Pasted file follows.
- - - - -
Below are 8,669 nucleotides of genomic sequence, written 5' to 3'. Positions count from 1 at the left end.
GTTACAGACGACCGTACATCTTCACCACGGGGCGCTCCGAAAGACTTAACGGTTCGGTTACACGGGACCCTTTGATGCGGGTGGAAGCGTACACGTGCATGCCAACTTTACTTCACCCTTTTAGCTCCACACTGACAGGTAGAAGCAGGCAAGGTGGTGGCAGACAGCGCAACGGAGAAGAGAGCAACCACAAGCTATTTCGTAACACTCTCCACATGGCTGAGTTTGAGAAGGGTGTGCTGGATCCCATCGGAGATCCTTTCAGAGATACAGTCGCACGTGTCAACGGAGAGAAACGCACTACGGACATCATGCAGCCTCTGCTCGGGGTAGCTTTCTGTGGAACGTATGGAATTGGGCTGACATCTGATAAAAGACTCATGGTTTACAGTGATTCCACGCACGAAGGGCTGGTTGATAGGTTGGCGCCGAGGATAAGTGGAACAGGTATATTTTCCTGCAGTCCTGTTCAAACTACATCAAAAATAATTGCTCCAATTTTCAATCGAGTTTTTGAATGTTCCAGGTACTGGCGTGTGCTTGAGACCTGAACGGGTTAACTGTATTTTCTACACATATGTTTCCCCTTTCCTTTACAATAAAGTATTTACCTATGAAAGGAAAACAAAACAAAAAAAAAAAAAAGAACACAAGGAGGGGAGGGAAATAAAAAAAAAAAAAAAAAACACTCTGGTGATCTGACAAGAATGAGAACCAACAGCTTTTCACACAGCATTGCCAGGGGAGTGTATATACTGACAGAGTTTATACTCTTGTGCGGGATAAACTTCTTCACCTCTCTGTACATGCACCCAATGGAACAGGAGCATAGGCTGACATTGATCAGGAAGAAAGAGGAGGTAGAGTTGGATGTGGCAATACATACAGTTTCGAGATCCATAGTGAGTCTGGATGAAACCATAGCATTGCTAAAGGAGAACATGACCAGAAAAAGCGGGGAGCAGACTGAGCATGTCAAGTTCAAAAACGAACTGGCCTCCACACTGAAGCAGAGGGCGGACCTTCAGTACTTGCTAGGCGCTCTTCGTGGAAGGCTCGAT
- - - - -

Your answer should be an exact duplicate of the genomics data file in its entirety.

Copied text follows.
Below are 8,669 nucleotides of genomic sequence, written 5' to 3'. Positions count from 1 at the left end.
GTTACAGACGACCGTACATCTTCACCACGGGGCGCTCCGAAAGACTTAACGGTTCGGTTACACGGGACCCTTTGATGCGGGTGGAAGCGTACACGTGCATGCCAACTTTACTTCACCCTTTTAGCTCCACACTGACAGGTAGAAGCAGGCAAGGTGGTGGCAGACAGCGCAACGGAGAAGAGAGCAACCACAAGCTATTTCGTAACACTCTCCACATGGCTGAGTTTGAGAAGGGTGTGCTGGATCCCATCGGAGATCCTTTCAGAGATACAGTCGCACGTGTCAACGGAGAGAAACGCACTACGGACATCATGCAGCCTCTGCTCGGGGTAGCTTTCTGTGGAACGTATGGAATTGGGCTGACATCTGATAAAAGACTCATGGTTTACAGTGATTCCACGCACGAAGGGCTGGTTGATAGGTTGGCGCCGAGGATAAGTGGAACAGGTATATTTTCCTGCAGTCCTGTTCAAACTACATCAAAAATAATTGCTCCAATTTTCAATCGAGTTTTTGAATGTTCCAGGTACTGGCGTGTGCTTGAGACCTGAACGGGTTAACTGTATTTTCTACACATATGTTTCCCCTTTCCTTTACAATAAAGTATTTACCTATGAAAGGAAAACAAAACAAAAAAAAAAAAAAGAACACAAGGAGGGGAGGGAAATAAAAAAAAAAAAAAAAAACACTCTGGTGATCTGACAAGAATGAGAACCAACAGCTTTTCACACAGCATTGCCAGGGGAGTGTATATACTGACAGAGTTTATACTCTTGTGCGGGATAAACTTCTTCACCTCTCTGTACATGCACCCAATGGAACAGGAGCATAGGCTGACATTGATCAGGAAGAAAGAGGAGGTAGAGTTGGATGTGGCAATACATACAGTTTCGAGATCCATAGTGAGTCTGGATGAAACCATAGCATTGCTAAAGGAGAACATGACCAGAAAAAGCGGGGAGCAGACTGAGCATGTCAAGTTCAAAAACGAACTGGCCTCCACACTGAAGCAGAGGGCGGACCTTCAGTACTTGCTAGGCGCTCTTCGTGGAAGGCTCGAT